Braking: holding and controlling1 February 2002
Nick Flacco gives a 'no-brainer' approach to controlled braking versus hold braking in electric cranes and hoists
During my many years in the overhead crane and hoist industry it just amazed me how many people did not understand the difference between holding and controlled braking. Engineers, who design the systems, don't always work with them. The plant maintenance person is assigned the responsibility of maintaining cranes and hopefully understanding how they work. I have stood back and listened to many different explanations, of just what is required and the difference between the two types.
What usually happens is that the explanation given to the typical maintenance or production person is too deep, and they may not understand. This article is an attempt to explain the topic in a down to earth, simple way. Only certain systems are covered, and others are touched on. We will only discuss AC motor control systems, and leave DC systems for another topic.
What is it and why do you need it? OSHA states that it 'shall be used'. The OSHA definition cites ASME B30-2 CH 2-1.12. An extract from the latest version of the ASME code is shown, right.
Why do we need controlled braking? Well you can blame a little of it on Sir Isaac Newton and the law of universal gravitation which states: "Every piece of matter attracts every other piece with a force proportional to the product of their masses and inversely proportional to the square of the distance between them."
I said that this was going to be a "no-brainer" explanation and I throw in the above statement. Sorry! Can we put this into a common sense language? You bet, and simply stated - GRAVITY. If you release the holding brake, because of gravity, the load will fall, unless you have controlled braking. Controlled braking controls the load at a safe lowering speed, after the holding brake is released.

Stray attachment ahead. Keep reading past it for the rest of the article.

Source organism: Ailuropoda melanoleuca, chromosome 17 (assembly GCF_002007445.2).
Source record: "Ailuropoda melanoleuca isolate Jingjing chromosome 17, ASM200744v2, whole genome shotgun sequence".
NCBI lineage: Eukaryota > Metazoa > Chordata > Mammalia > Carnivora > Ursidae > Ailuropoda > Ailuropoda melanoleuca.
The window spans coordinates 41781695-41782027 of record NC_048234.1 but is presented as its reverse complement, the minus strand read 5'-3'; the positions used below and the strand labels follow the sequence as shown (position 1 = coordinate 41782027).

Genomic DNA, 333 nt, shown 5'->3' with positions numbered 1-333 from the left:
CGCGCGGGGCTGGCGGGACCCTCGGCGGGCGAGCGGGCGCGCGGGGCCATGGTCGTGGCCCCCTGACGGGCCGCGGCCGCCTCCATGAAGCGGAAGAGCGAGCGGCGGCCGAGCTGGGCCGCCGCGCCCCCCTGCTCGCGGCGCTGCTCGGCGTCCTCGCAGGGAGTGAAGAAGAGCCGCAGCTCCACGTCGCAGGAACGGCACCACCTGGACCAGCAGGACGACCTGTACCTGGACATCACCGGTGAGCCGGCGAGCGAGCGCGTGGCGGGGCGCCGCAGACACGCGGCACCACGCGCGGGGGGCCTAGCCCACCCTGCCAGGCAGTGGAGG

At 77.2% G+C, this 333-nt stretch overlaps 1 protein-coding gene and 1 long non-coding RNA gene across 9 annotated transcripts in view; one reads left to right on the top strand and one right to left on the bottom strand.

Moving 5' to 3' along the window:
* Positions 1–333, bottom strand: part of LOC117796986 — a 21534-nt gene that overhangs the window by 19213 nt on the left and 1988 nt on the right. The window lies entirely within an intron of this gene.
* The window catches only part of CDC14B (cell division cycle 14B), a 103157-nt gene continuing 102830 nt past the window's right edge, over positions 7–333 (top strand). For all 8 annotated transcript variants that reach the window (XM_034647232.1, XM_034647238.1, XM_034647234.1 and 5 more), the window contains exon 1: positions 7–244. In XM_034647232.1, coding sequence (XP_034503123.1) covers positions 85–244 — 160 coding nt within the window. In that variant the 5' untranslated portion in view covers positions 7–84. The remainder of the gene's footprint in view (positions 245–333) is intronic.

Types of controlled braking
Some types of mechanical load brake are Weston, band and to use a worm gear. Electrical types include dynamic (AC and DC) and regenerative (AC and DC), both of which are explained later.
Countertorque is a way of applying power to a hoist in the hoisting direction. The motor torque (current), however, is not strong enough to hoist the load. The load is heavier than the motor torque can overcome, and the load will lower. The rotating magnetic field in the motor stator winding is turning clockwise (hoisting or counter-torqueing), but the motor is actually being pulled by the heavy load on the hook anticlockwise, i.e. lowering. Motor hoisting torque is regulated to control the lowering speed. The less hoisting motor torque there is, the faster the load will be "controlled lowered." At a certain safe speed point, the control is switched to reverse the rotating magnetic stator field. Now the rotating magnetic field is going anticlockwise and the rotor is going anticlockwise, but faster than the motor field, and the system is now providing regenerative braking.
DC injection is a way of providing braking torque by polarising opposite magnetic poles. Opposite magnetic poles attract and the stronger the field, the stronger the controlled braking. The rotor must be in motion to provide current for braking energy.
Manufacturers of eddy current, or electrical load brakes, include Stromag, P&H with its Magnetorque, and Eaton Dynamatic.
Mechanical load brakes
Recent types run in an oil bath within the hoist gear case. Some older styles can be outside and can be a drum band type. The general principle of operation is that when hoist lowering is selected, the holding brake will be released (electrically released, spring applied) and the load wants to fall. A latching mechanism, usually a pawl type, engages and a ratchet friction disc is held stationary. The weight of the load closes and sets the load brake friction disc, and the motor will power down in the third quadrant torque phase and drive through the load brake. The mechanical load brake and the motor torque control the lowering speed.